Executive Report 2017 – The State of Play in European Coaching & Mentoring: Coaching Practice

Jonathan Passmore, Hazel Brown, Zoltan Csigas et al

We’d love to share with you some of the finding from the research commissioned by EMCC and undertaken by a team of researchers in 50 countries across Europe.

Passmore, J, Brown, H, Csigas, Z & the European Coaching and Mentoring Research Consortium (2017) The State of Play in European Coaching & Mentoring – Executive Report. Henley-on-Thames: Henley Business School and EMCC International ISBN 978-1-912473-00-7


What is coaching?

Coaching development in Europe has followed its growth in the USA, but it has taken a different pathway reflecting the cultural and national diversity in Europe. We see this as a strength: coaching does not need to be a rigid global framework, but needs to adapt to the cultural context, as much as to the individual and to the presenting issue (topic). In this research we define coaching as:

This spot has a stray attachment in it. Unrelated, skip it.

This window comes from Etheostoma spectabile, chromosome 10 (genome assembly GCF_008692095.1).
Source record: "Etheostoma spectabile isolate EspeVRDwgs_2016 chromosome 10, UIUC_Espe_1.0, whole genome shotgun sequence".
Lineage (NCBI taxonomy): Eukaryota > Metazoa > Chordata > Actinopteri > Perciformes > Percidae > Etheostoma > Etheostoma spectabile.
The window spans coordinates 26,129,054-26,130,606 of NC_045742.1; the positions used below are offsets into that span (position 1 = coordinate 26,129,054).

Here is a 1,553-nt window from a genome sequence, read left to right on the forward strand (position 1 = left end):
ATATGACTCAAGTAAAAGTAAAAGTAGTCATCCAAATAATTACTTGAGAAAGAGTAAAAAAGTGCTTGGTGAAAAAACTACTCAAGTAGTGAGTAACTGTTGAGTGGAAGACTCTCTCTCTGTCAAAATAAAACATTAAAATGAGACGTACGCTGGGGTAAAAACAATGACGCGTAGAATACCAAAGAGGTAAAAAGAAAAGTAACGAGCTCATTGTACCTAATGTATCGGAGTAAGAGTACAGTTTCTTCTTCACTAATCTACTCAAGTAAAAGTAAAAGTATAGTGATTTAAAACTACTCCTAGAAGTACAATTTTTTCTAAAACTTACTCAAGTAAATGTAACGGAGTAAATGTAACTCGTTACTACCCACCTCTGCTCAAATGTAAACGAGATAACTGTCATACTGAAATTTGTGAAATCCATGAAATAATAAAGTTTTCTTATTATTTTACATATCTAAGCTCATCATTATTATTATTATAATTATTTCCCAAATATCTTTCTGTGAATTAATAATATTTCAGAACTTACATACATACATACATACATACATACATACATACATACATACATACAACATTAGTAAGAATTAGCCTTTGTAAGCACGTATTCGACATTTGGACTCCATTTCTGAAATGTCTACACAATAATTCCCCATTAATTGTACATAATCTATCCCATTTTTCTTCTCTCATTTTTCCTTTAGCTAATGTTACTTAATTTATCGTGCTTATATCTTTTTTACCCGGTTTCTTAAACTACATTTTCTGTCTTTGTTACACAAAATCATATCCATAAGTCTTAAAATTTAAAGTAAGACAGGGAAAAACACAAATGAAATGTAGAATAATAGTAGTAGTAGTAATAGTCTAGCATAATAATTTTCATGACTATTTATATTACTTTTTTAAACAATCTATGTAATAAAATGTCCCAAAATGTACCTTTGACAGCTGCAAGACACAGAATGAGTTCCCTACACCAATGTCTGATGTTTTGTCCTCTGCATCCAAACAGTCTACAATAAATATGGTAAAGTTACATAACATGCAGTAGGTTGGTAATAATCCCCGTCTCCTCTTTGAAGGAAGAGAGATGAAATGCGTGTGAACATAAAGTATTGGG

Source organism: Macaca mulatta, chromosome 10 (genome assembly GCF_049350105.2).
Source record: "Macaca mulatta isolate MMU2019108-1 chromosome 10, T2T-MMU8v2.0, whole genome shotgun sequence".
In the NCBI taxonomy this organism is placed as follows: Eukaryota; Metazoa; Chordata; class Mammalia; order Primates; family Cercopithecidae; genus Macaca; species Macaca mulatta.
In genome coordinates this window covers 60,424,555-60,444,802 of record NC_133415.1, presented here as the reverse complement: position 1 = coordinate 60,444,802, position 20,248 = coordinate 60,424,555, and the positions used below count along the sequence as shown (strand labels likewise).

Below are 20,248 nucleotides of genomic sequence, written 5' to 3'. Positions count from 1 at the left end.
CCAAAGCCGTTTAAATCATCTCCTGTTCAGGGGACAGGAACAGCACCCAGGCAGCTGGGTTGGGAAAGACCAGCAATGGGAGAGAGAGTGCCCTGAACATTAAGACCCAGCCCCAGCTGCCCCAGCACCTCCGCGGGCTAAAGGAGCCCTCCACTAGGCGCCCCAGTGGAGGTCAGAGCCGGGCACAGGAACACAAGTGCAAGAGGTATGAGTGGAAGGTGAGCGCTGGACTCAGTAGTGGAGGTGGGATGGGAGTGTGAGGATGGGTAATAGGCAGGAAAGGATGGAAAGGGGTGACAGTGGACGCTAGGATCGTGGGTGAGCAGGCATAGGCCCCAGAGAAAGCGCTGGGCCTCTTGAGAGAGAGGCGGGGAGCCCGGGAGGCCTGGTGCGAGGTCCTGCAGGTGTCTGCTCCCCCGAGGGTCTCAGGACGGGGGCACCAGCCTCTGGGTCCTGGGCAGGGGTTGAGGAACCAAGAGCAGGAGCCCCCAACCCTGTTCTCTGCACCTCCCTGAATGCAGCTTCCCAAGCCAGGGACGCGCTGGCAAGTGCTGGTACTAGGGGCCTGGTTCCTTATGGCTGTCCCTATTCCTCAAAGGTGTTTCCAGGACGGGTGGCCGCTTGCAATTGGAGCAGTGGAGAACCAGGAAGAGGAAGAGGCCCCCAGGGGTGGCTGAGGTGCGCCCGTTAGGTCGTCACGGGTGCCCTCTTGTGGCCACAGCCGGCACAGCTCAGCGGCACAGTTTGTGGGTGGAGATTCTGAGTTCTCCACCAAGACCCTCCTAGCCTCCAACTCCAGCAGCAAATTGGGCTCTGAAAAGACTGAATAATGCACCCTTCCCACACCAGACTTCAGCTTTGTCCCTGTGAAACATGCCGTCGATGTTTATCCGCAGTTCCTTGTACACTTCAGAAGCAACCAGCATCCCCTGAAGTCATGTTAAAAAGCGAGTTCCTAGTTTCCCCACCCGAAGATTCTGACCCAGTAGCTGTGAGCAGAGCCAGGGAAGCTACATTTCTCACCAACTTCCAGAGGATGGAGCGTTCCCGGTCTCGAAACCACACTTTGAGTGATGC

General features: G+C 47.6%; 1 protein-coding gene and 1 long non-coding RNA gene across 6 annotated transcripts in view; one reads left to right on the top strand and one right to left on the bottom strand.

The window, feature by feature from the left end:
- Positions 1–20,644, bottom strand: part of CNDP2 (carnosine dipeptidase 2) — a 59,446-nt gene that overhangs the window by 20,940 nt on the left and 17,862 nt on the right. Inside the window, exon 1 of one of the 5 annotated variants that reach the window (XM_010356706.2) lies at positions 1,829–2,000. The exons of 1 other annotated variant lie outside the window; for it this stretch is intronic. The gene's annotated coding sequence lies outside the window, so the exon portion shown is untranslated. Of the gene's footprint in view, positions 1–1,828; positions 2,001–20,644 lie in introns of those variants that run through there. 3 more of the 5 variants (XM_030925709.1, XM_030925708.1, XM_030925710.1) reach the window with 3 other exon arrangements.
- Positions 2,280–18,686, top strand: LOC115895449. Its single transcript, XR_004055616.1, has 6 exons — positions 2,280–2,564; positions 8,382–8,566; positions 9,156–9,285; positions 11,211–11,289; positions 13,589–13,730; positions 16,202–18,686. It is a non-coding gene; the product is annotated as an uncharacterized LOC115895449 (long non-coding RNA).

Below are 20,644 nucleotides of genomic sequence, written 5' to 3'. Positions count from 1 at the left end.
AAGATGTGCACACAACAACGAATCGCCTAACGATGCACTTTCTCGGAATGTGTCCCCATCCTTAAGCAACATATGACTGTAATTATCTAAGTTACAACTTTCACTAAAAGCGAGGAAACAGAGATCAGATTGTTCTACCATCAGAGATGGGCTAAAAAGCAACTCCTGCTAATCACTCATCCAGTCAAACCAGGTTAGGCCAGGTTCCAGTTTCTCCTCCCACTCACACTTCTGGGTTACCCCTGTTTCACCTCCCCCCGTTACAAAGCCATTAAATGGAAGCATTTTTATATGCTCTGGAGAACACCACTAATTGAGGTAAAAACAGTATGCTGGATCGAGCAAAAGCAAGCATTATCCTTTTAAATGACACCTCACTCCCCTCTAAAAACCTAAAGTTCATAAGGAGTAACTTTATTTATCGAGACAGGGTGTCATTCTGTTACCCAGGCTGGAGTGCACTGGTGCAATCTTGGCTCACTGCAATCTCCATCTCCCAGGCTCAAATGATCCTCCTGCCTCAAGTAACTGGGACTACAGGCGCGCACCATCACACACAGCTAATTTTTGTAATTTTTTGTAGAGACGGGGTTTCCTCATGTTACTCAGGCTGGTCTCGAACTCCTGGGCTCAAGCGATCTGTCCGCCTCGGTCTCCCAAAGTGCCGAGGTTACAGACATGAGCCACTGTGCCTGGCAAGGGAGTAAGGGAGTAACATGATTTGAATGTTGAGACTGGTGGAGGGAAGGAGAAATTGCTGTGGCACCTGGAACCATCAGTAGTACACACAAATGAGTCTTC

‘A Socratic-based future-focused dialogue between a facilitator (coach) and a participant (coachee/client), where the facilitator
uses open questions, active listening, summaries and reflections which are aimed at stimulating the self-awareness and personal
responsibility of the participant’. (1)

The respondents in this section were coaches. In the following diagram we asked about how much of their time they spent on coaching clients.

The results confirm most that coaching forms only a part of what most respondents did, spending on average around a third of coaching delivery. Few spent time delivering supervision,  but were engaged in a wide range of other activities.

Next diagram shows the focus of coaching work, with most coaching clients to support improvements in work performance.

In terms of fee rates, the results indicated these varied widely between respondents and varied between individual and corporate coaching assignments.

Responses
The respondents in this section were coaches. They were engaged in a diverse set of activities, typically spending 10-30% of their time on coaching and most commonly supporting clients to improve their performance at work. In terms of fee rates, the results indicated these varied widely between respondents and varied between individual and corporate coaching assignments.


Sources:

1 Passmore, J & Fillery-Travis, A (2011) A critical review of executive coaching research: A decade of progress and what’s to come. Coaching: An International Journal of Theory, Practice & Research, 4 (2), 70–88